Massachusetts has long had a better economic policy regime than one would expect given its strongly left-of-center electorate, and one of the best records on personal freedom, particularly criminal justice.
On fiscal policy, the nickname “Taxachusetts” is a bit of a misnomer. Massachusetts’s overall tax burden is about average, although individual income taxes are among the highest in the country. Massachusetts residents have ample choice of local government, more than four every 100 square miles. Government subsidies are extremely high, about two standard deviations above the mean, and have risen over time. Government debt is also high, at about 24.0 percent of personal income, but has fallen 5 percentage points since FY 2009. Government employment is among the lowest in the country, at 10.2 percent of the private workforce.
On the most important category of regulatory policy, land-use regulation, Massachusetts is below average, although our two indicators of zoning stringency give somewhat conflicting judgments. Renewable portfolio standards have grown rather high. Eminent domain for private gain is completely unrestrained. The state has consistently had a higher-than-federal minimum wage, though not one of the highest in the country. Workers’ compensation coverage mandates are extreme, though employers have great freedom of choice in funding them. The state passed a telecom deregulation bill in 2013–14. The extent of occupational licensing is lower than average in Massachusetts, though nurses enjoy little freedom from the state. Personal automobile insurance remains tightly regulated, and the state has a CON law for hospitals, as well as an anti-price-gouging law, licensure of moving companies, and both general and gasoline-focused sales-below-cost laws. The civil liability system is subpar but has improved over time, though not because of any particular statutory or institutional reforms.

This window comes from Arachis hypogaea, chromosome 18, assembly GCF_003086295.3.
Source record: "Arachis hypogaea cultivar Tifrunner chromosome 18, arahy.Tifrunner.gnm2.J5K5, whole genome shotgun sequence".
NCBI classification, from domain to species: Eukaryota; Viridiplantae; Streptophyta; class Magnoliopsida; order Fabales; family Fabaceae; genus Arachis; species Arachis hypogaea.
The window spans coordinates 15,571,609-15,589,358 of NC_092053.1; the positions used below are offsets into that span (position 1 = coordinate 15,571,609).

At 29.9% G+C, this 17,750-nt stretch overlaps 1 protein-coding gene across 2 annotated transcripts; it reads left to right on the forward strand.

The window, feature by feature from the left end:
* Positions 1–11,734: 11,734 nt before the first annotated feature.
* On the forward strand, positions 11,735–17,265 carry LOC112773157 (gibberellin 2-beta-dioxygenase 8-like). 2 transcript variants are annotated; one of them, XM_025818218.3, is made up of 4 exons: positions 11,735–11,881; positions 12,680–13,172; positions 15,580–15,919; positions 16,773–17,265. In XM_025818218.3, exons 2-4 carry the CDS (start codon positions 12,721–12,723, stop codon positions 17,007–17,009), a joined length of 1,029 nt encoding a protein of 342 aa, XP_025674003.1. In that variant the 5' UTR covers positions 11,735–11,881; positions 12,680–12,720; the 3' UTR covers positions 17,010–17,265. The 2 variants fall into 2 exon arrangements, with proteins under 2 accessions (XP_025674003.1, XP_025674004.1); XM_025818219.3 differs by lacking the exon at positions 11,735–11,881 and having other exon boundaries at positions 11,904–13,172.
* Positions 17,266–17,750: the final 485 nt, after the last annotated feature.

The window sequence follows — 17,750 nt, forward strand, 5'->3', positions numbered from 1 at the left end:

Massachusetts has long locked up fewer of its residents than the vast majority of other states. It also arrests fewer people for drugs and other victimless crimes than most other places. Moreover, it scores highly for cannabis freedom, with a comparatively liberal medical marijuana law enacted in 2011–12. However, its asset forfeiture law is tied for worst in the country, putting the burden of proof on innocent owners, giving all the proceeds to law enforcement, and requiring only probable cause for showing the property is subject to forfeiture. The Second Amendment is virtually a dead letter in Massachusetts: the state tries to make guns as expensive as possible (locking mandates, dealer licensing, license to purchase any gun, with safety training) and nearly prohibits carry in public. It is the third-worst state for tobacco freedom, with comprehensive smoking bans and punishingly high cigarette taxes ($3.51 a pack after having been raised again in 2013–14). Educational freedom is low. Homeschooling parents have to jump through many hoops and must meet detailed curriculum guidelines. Private schools are subject to government approval. Massachusetts’s casino plans have not yet fully become operational (with only one open as of the end of 2015), but once they do, expect the state’s gambling freedom score to rise. The state’s alcohol freedom score improved in 2013–14, due to the repeal of the direct wine shipping ban, but wine in grocery stores remains subject to mind-numbingly complex rules undoubtedly designed for some obscure political purpose.